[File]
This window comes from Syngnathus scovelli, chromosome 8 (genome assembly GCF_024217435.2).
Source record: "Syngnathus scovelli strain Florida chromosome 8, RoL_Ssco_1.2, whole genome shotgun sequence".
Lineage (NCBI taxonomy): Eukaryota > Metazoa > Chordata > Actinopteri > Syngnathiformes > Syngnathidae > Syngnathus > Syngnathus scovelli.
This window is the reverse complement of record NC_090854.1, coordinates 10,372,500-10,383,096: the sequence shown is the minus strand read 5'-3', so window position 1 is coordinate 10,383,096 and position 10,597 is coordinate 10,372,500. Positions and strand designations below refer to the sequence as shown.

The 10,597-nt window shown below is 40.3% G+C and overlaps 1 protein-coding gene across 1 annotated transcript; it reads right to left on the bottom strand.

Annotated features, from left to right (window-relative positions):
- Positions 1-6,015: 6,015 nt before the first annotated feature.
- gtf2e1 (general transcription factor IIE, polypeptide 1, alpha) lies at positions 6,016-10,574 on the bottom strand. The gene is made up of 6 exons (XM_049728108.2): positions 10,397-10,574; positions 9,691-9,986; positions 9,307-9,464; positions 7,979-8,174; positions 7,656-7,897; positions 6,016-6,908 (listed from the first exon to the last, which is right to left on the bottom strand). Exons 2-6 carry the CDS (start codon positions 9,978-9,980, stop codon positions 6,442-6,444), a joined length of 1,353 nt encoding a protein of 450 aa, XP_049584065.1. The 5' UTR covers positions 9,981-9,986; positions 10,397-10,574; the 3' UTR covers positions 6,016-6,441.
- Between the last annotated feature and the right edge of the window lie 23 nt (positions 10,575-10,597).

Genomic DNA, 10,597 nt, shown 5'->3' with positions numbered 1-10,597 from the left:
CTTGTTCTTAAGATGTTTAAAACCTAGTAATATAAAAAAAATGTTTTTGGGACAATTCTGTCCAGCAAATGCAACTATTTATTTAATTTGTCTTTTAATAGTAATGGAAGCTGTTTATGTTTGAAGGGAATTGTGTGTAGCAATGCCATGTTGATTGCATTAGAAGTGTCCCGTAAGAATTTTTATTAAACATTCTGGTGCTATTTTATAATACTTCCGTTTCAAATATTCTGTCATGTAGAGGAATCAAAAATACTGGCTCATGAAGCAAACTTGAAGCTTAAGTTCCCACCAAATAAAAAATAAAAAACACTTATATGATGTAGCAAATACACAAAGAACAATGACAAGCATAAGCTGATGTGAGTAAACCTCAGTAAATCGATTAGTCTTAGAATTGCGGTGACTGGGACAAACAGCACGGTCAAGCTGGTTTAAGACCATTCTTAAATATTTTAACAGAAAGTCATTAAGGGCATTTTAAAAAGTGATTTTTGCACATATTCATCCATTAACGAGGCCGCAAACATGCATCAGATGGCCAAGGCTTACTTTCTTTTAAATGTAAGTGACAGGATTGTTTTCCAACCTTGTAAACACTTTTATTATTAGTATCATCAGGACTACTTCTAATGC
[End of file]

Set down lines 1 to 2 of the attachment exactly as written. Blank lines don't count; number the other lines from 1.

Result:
This window comes from Syngnathus scovelli, chromosome 8 (genome assembly GCF_024217435.2).
Source record: "Syngnathus scovelli strain Florida chromosome 8, RoL_Ssco_1.2, whole genome shotgun sequence".